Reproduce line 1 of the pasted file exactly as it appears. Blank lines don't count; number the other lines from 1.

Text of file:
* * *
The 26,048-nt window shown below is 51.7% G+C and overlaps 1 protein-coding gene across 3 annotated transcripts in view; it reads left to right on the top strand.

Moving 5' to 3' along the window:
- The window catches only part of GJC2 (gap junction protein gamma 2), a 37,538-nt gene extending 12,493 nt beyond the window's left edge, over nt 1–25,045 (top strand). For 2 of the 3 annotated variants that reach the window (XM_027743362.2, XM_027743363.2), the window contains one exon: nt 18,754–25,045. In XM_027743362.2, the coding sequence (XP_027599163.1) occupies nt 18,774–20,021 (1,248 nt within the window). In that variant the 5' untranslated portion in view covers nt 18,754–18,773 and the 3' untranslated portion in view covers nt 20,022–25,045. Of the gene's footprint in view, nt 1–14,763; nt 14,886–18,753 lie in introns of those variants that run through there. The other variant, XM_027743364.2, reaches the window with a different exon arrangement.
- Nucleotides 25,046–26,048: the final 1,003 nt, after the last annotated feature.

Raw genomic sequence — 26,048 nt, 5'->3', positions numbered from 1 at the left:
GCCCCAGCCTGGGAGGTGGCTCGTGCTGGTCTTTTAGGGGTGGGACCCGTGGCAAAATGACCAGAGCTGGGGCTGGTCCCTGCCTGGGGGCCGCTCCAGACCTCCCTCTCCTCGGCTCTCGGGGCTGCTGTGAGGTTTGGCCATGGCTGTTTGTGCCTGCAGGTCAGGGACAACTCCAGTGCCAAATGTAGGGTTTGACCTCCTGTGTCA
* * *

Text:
The 26,048-nt window shown below is 51.7% G+C and overlaps 1 protein-coding gene across 3 annotated transcripts in view; it reads left to right on the top strand.